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How Do I Account for Assets in IFRS?

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  • Written By: Osmand Vitez
  • Edited By: PJP Schroeder
  • Last Modified Date: 05 September 2016
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International accounting generally requires companies to use international financial reporting standards (IFRS), which is a set of accounting principles that varies in some places when compared to generally accepted accounting principles (GAAP). There are not large differences in certain sections between IFRS and GAAP. For example, accounting for assets in IFRS is very similar when compared to traditional GAAP methods. A few differences do exist, however, such as the ability to not work with a strict accounting policy. Fixed assets in IFRS accounting allow a company to select which method to use, such as cost basis or revaluation policy.

Assets in IFRS accounting still carry the normal definition of assets in other accounting methods. In general, an asset is a resource controlled by an entity by which future economic benefits will occur. IFRS accounting principles still separate assets into two general classes, current and long term. The first group represents items that last less the 12 months, while the latter group includes items that generally last longer than 12 months. Companies must report assets on a balance sheet in order of liquidity, such as cash, marketable securities, and receivables, with other types falling in between these items.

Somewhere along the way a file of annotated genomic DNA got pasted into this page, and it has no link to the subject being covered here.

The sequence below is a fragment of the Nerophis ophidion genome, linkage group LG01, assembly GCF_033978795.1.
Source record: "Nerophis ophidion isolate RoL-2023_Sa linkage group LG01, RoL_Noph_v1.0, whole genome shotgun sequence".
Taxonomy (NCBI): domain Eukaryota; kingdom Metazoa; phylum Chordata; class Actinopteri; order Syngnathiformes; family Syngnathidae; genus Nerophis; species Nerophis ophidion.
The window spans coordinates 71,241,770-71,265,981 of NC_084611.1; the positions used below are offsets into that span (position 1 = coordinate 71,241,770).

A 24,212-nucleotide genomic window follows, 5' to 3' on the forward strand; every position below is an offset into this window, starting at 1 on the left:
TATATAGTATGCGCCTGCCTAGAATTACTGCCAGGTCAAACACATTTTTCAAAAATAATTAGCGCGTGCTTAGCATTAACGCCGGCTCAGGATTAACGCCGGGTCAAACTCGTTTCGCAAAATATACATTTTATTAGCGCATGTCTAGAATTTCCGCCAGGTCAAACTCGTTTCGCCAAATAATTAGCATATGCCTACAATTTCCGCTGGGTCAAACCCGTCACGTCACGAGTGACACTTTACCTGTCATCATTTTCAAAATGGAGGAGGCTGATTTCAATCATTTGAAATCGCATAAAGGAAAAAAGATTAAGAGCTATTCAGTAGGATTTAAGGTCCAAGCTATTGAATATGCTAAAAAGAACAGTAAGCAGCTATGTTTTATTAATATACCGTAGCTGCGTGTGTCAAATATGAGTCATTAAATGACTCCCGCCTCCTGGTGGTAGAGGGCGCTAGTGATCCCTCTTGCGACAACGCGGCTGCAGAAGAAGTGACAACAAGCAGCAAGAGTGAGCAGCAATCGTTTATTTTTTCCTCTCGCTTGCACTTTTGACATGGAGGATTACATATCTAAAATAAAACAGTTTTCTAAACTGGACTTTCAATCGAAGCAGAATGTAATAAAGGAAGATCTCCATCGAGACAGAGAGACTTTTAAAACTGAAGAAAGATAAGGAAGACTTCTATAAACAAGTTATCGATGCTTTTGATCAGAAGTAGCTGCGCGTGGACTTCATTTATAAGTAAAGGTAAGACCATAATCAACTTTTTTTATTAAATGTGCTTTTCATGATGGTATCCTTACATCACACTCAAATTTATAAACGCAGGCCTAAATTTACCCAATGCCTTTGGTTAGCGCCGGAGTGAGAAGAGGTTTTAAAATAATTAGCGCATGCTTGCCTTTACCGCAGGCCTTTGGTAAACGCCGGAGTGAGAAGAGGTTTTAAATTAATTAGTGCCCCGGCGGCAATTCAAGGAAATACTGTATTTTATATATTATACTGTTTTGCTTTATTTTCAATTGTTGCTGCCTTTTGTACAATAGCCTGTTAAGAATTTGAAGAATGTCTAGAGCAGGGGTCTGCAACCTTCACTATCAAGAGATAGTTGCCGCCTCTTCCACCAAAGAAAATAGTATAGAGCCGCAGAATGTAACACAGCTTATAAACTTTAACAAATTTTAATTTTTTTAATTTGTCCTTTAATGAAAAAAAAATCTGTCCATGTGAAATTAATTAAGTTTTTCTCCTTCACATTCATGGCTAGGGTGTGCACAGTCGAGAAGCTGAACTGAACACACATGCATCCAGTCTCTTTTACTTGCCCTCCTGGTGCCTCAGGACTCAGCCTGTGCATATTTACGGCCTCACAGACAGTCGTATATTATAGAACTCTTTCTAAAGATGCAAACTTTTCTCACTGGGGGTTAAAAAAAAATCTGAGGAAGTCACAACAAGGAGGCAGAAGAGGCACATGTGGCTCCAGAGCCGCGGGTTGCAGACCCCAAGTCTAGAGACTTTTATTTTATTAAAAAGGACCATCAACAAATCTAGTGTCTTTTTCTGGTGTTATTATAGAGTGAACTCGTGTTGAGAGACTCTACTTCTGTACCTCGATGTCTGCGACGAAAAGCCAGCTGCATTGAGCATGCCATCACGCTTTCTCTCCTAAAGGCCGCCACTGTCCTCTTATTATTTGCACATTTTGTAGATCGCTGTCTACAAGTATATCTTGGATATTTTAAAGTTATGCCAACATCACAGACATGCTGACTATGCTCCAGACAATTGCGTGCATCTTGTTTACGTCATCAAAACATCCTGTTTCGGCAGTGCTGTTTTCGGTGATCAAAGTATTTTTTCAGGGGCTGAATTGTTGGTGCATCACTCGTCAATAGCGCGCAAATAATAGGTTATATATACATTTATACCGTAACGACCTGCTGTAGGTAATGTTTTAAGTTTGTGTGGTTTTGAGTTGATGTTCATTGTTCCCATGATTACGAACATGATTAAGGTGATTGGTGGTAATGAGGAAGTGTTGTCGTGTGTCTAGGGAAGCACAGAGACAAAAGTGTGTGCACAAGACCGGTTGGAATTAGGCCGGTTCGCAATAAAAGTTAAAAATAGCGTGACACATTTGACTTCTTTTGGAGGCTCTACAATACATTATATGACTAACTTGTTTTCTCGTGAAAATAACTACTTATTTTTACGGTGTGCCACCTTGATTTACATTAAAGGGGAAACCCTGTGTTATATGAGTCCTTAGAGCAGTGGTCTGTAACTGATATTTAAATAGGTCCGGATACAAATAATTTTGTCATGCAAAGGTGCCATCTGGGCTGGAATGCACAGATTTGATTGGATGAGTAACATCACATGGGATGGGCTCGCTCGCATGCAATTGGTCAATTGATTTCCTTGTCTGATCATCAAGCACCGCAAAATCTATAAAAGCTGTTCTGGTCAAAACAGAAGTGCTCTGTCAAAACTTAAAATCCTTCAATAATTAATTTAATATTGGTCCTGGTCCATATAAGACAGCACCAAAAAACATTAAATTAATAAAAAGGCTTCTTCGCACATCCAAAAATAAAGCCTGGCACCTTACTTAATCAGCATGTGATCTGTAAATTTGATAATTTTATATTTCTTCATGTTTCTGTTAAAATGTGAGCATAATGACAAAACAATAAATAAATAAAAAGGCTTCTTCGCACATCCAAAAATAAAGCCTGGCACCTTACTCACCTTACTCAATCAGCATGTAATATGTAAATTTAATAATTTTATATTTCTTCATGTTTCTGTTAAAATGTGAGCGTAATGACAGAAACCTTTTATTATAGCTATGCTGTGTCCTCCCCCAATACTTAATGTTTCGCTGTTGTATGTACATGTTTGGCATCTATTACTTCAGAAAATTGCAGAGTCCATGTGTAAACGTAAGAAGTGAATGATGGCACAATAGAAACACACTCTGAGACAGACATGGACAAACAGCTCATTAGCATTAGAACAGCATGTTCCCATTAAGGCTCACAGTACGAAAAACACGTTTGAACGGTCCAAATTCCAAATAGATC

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Fixed assets include property, plant, and equipment (PPE), meaning long-term assets in IFRS principles. Here, a company may generally select between a cost basis method or revaluation method in order to book these items into the general ledger. Again, there are some differences to GAAP, mostly in how a company applies certain IFRS principles. IFRS requires companies to use a stable currency when recording these assets so that no accounting for inflation must occur in the dollar values for these items. A company must disclose which method it chooses to use when accounting for PPE assets in IFRS.

Cost basis accounting for PPE assets means a company records assets at the acquisition cost plus small charges to place the asset into use. An estimate for residual value and useful life for each asset is necessary in order to depreciate the item properly over time. The revaluation method requires a company to record and periodically adjust the basis of the PPE asset based on market values in an open market. Adjustments for assets in IFRS under the revaluation method require the gains and losses to be written against income for the period in which the adjustment occurs. Assets with no open market in which a company can gauge current values cannot use this method in IFRS accounting.

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